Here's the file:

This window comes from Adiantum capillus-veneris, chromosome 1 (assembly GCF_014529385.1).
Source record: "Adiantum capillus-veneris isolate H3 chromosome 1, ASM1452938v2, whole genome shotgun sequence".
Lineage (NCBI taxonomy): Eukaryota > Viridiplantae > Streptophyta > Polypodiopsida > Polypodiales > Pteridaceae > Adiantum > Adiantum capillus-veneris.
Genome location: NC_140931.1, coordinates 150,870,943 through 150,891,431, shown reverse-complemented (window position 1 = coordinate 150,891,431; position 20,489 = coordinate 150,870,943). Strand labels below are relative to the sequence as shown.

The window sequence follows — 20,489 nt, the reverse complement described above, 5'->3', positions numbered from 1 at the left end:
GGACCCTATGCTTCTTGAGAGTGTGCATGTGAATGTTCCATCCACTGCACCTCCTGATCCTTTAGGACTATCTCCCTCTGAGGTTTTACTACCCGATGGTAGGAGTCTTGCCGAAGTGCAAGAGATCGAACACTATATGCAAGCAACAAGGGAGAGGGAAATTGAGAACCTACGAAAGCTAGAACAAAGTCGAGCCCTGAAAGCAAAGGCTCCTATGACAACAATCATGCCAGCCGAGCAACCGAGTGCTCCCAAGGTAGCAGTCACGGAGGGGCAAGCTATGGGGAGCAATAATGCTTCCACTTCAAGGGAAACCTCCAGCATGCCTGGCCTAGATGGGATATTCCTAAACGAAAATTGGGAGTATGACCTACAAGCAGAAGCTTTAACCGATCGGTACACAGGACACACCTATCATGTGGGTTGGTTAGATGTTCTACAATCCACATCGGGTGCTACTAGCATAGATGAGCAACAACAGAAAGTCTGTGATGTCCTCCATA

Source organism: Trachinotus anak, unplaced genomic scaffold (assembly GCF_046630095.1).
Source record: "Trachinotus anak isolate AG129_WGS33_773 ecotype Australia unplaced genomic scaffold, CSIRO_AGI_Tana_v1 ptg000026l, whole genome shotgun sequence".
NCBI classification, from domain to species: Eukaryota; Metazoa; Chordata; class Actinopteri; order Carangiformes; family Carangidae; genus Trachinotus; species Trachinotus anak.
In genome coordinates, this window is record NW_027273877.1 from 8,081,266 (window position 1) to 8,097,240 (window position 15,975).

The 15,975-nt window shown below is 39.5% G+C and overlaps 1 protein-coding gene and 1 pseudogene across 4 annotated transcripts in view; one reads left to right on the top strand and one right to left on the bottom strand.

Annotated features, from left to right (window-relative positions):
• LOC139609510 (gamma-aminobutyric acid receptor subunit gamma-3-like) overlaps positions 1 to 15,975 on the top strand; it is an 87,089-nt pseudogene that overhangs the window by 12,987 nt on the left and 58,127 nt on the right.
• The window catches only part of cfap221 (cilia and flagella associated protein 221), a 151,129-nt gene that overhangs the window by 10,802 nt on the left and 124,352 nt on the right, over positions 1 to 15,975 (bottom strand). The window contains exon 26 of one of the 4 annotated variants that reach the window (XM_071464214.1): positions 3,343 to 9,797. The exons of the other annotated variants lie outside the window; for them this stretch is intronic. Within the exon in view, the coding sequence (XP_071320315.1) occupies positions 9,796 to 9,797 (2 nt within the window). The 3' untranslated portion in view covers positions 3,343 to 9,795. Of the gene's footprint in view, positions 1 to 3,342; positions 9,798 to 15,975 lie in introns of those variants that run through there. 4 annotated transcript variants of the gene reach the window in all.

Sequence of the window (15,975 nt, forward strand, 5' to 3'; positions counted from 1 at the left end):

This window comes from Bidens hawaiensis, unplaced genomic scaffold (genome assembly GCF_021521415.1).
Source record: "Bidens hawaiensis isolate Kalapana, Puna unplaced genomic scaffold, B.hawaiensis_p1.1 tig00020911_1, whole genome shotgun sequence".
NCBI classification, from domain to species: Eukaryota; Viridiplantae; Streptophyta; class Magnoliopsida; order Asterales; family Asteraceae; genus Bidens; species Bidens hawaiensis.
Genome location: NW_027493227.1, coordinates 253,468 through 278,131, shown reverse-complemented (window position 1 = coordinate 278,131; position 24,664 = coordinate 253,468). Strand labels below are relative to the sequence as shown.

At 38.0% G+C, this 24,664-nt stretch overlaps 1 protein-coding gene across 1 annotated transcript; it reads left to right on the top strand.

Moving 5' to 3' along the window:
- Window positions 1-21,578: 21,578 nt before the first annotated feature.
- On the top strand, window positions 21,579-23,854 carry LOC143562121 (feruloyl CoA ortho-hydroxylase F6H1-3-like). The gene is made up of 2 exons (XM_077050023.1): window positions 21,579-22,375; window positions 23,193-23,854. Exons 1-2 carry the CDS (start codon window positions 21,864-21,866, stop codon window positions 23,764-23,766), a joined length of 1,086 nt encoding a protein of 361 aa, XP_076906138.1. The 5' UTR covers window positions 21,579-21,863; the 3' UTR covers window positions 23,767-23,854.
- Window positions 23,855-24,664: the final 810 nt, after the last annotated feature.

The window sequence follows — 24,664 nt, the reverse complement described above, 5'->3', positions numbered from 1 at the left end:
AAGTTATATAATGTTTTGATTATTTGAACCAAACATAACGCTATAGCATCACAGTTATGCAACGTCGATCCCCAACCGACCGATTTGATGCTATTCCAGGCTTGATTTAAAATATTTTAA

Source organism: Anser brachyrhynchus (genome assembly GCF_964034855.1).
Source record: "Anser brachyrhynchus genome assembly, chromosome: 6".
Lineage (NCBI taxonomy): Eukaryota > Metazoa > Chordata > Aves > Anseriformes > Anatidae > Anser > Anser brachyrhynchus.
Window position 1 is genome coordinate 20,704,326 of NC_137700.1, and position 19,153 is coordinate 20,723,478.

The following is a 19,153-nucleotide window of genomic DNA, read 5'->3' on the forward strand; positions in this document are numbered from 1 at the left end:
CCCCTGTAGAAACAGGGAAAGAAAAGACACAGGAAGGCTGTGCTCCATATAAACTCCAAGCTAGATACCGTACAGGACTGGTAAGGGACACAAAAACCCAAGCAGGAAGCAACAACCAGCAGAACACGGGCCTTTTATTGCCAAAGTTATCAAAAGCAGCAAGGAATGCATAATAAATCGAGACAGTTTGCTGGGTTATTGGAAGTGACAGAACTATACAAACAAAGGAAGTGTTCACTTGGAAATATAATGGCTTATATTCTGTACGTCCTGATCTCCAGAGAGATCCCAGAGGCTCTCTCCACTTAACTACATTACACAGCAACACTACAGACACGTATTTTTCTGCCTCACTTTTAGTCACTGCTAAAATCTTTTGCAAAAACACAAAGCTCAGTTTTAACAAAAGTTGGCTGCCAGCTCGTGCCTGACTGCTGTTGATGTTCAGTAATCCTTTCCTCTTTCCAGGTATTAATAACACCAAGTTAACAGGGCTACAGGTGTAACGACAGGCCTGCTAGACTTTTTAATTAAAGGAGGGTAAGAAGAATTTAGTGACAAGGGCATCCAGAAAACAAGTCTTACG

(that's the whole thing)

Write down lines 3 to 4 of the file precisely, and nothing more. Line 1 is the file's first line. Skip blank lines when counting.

Lineage (NCBI taxonomy): Eukaryota > Viridiplantae > Streptophyta > Polypodiopsida > Polypodiales > Pteridaceae > Adiantum > Adiantum capillus-veneris.
Genome location: NC_140931.1, coordinates 150,870,943 through 150,891,431, shown reverse-complemented (window position 1 = coordinate 150,891,431; position 20,489 = coordinate 150,870,943). Strand labels below are relative to the sequence as shown.